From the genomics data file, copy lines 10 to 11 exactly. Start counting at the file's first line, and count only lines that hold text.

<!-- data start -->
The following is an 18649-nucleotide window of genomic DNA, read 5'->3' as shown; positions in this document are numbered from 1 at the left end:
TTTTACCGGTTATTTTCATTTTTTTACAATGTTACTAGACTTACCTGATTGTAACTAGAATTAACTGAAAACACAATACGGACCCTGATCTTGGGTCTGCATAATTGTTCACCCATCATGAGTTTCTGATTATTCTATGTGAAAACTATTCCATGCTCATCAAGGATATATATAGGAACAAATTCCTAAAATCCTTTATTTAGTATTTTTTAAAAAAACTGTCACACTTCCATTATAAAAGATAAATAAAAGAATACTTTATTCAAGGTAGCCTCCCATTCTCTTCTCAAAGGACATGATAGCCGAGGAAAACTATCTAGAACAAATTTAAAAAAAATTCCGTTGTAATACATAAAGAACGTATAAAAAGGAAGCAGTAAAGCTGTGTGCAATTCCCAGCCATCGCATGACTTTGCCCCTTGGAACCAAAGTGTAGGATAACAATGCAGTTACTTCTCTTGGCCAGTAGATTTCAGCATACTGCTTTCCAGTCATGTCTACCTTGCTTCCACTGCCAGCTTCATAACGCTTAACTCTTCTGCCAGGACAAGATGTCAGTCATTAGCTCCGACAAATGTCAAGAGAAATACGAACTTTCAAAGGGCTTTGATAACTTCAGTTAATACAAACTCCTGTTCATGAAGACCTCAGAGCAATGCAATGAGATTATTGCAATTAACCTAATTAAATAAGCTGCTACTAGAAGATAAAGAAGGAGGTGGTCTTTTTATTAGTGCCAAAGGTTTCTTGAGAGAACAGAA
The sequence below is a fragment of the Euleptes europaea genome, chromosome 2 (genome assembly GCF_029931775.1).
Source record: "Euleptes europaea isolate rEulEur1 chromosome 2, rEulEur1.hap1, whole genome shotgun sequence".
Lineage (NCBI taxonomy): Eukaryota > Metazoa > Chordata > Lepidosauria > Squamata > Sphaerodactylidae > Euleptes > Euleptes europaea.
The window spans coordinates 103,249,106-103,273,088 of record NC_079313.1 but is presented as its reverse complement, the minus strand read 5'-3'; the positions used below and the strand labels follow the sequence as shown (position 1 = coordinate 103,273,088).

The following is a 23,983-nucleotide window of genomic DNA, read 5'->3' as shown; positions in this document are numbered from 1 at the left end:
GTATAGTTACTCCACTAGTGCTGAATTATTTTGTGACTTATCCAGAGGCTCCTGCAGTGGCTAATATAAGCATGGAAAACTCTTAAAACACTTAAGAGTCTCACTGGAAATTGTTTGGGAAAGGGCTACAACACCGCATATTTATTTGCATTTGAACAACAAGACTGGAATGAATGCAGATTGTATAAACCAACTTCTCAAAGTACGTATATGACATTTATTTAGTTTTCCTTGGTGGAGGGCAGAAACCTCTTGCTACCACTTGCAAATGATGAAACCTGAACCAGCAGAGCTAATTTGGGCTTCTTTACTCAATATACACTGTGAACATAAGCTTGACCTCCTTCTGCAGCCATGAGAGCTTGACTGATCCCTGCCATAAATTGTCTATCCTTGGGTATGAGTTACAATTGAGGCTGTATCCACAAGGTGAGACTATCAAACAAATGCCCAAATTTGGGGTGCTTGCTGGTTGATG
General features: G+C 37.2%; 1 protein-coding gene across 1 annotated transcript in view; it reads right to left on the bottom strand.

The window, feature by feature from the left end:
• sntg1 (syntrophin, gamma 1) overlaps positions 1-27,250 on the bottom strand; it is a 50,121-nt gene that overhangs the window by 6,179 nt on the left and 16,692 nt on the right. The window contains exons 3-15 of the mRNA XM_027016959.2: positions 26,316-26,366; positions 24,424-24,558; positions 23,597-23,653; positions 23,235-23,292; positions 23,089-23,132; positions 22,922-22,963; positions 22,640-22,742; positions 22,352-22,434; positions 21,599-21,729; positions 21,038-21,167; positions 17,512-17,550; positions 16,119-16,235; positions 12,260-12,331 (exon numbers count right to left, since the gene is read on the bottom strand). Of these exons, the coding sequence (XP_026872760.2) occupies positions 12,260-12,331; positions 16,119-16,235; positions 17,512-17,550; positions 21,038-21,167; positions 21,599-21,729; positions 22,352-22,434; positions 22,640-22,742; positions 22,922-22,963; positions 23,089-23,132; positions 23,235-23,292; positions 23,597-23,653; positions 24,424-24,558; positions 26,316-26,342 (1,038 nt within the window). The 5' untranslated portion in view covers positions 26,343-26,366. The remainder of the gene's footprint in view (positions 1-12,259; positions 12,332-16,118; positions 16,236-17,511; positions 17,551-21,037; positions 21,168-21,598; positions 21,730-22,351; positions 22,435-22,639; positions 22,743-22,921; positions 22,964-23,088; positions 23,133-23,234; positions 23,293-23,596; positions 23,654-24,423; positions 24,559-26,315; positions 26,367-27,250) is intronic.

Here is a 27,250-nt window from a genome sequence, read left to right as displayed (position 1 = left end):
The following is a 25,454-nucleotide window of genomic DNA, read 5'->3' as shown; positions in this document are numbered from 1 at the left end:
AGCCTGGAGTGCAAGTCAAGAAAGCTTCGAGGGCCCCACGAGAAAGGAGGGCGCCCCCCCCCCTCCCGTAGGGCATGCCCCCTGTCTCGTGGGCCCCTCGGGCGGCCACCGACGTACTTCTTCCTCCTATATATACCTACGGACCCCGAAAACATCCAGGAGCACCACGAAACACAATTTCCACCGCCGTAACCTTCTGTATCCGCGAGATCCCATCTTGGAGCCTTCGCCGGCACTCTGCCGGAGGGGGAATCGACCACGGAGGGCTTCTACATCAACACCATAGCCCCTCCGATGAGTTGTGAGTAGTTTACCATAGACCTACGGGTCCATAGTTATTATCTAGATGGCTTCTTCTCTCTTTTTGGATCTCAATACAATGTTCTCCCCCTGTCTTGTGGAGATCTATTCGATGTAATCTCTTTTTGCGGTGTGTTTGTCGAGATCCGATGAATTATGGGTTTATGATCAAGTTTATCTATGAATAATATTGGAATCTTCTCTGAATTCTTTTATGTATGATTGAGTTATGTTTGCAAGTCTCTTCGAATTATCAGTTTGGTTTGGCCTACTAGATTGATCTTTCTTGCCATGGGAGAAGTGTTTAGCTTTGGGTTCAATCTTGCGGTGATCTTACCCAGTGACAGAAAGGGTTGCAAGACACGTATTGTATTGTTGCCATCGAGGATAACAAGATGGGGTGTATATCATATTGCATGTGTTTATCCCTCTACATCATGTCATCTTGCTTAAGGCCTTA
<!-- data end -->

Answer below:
The window, feature by feature from the left end:
• sntg1 (syntrophin, gamma 1) overlaps positions 1-27,250 on the bottom strand; it is a 50,121-nt gene that overhangs the window by 6,179 nt on the left and 16,692 nt on the right. The window contains exons 3-15 of the mRNA XM_027016959.2: positions 26,316-26,366; positions 24,424-24,558; positions 23,597-23,653; positions 23,235-23,292; positions 23,089-23,132; positions 22,922-22,963; positions 22,640-22,742; positions 22,352-22,434; positions 21,599-21,729; positions 21,038-21,167; positions 17,512-17,550; positions 16,119-16,235; positions 12,260-12,331 (exon numbers count right to left, since the gene is read on the bottom strand). Of these exons, the coding sequence (XP_026872760.2) occupies positions 12,260-12,331; positions 16,119-16,235; positions 17,512-17,550; positions 21,038-21,167; positions 21,599-21,729; positions 22,352-22,434; positions 22,640-22,742; positions 22,922-22,963; positions 23,089-23,132; positions 23,235-23,292; positions 23,597-23,653; positions 24,424-24,558; positions 26,316-26,342 (1,038 nt within the window). The 5' untranslated portion in view covers positions 26,343-26,366. The remainder of the gene's footprint in view (positions 1-12,259; positions 12,332-16,118; positions 16,236-17,511; positions 17,551-21,037; positions 21,168-21,598; positions 21,730-22,351; positions 22,435-22,639; positions 22,743-22,921; positions 22,964-23,088; positions 23,133-23,234; positions 23,293-23,596; positions 23,654-24,423; positions 24,559-26,315; positions 26,367-27,250) is intronic.